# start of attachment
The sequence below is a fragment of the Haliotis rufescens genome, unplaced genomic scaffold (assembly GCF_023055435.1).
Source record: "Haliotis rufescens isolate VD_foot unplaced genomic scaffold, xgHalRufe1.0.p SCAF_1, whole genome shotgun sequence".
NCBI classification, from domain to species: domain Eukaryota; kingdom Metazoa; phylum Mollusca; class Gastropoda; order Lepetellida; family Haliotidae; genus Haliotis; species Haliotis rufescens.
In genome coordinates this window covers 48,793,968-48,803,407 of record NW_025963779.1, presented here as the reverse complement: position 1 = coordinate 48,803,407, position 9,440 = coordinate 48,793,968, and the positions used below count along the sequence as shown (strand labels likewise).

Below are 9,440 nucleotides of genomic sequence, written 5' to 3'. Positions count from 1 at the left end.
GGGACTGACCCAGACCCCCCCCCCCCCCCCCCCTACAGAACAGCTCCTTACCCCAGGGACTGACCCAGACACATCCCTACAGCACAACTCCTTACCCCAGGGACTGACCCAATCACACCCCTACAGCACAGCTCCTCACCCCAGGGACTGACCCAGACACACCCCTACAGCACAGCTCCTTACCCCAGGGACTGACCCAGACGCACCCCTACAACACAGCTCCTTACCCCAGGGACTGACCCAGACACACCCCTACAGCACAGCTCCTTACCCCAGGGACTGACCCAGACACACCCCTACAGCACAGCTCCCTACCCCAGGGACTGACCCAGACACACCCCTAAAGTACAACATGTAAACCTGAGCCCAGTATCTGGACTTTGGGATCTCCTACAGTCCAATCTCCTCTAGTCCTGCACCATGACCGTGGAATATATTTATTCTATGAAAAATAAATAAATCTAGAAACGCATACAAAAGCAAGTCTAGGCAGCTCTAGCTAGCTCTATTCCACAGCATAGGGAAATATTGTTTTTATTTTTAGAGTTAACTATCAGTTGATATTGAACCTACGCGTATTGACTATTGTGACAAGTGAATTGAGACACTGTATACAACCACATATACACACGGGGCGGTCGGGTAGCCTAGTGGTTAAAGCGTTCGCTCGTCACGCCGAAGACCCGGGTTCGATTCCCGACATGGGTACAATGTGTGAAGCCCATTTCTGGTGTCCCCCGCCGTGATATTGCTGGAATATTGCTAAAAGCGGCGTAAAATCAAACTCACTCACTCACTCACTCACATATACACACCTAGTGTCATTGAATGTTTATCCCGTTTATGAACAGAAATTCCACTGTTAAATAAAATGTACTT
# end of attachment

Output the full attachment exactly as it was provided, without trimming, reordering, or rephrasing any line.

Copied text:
The sequence below is a fragment of the Haliotis rufescens genome, unplaced genomic scaffold (assembly GCF_023055435.1).
Source record: "Haliotis rufescens isolate VD_foot unplaced genomic scaffold, xgHalRufe1.0.p SCAF_1, whole genome shotgun sequence".
NCBI classification, from domain to species: domain Eukaryota; kingdom Metazoa; phylum Mollusca; class Gastropoda; order Lepetellida; family Haliotidae; genus Haliotis; species Haliotis rufescens.
In genome coordinates this window covers 48,793,968-48,803,407 of record NW_025963779.1, presented here as the reverse complement: position 1 = coordinate 48,803,407, position 9,440 = coordinate 48,793,968, and the positions used below count along the sequence as shown (strand labels likewise).

Below are 9,440 nucleotides of genomic sequence, written 5' to 3'. Positions count from 1 at the left end.
GGGACTGACCCAGACCCCCCCCCCCCCCCCCCCTACAGAACAGCTCCTTACCCCAGGGACTGACCCAGACACATCCCTACAGCACAACTCCTTACCCCAGGGACTGACCCAATCACACCCCTACAGCACAGCTCCTCACCCCAGGGACTGACCCAGACACACCCCTACAGCACAGCTCCTTACCCCAGGGACTGACCCAGACGCACCCCTACAACACAGCTCCTTACCCCAGGGACTGACCCAGACACACCCCTACAGCACAGCTCCTTACCCCAGGGACTGACCCAGACACACCCCTACAGCACAGCTCCCTACCCCAGGGACTGACCCAGACACACCCCTAAAGTACAACATGTAAACCTGAGCCCAGTATCTGGACTTTGGGATCTCCTACAGTCCAATCTCCTCTAGTCCTGCACCATGACCGTGGAATATATTTATTCTATGAAAAATAAATAAATCTAGAAACGCATACAAAAGCAAGTCTAGGCAGCTCTAGCTAGCTCTATTCCACAGCATAGGGAAATATTGTTTTTATTTTTAGAGTTAACTATCAGTTGATATTGAACCTACGCGTATTGACTATTGTGACAAGTGAATTGAGACACTGTATACAACCACATATACACACGGGGCGGTCGGGTAGCCTAGTGGTTAAAGCGTTCGCTCGTCACGCCGAAGACCCGGGTTCGATTCCCGACATGGGTACAATGTGTGAAGCCCATTTCTGGTGTCCCCCGCCGTGATATTGCTGGAATATTGCTAAAAGCGGCGTAAAATCAAACTCACTCACTCACTCACTCACATATACACACCTAGTGTCATTGAATGTTTATCCCGTTTATGAACAGAAATTCCACTGTTAAATAAAATGTACTT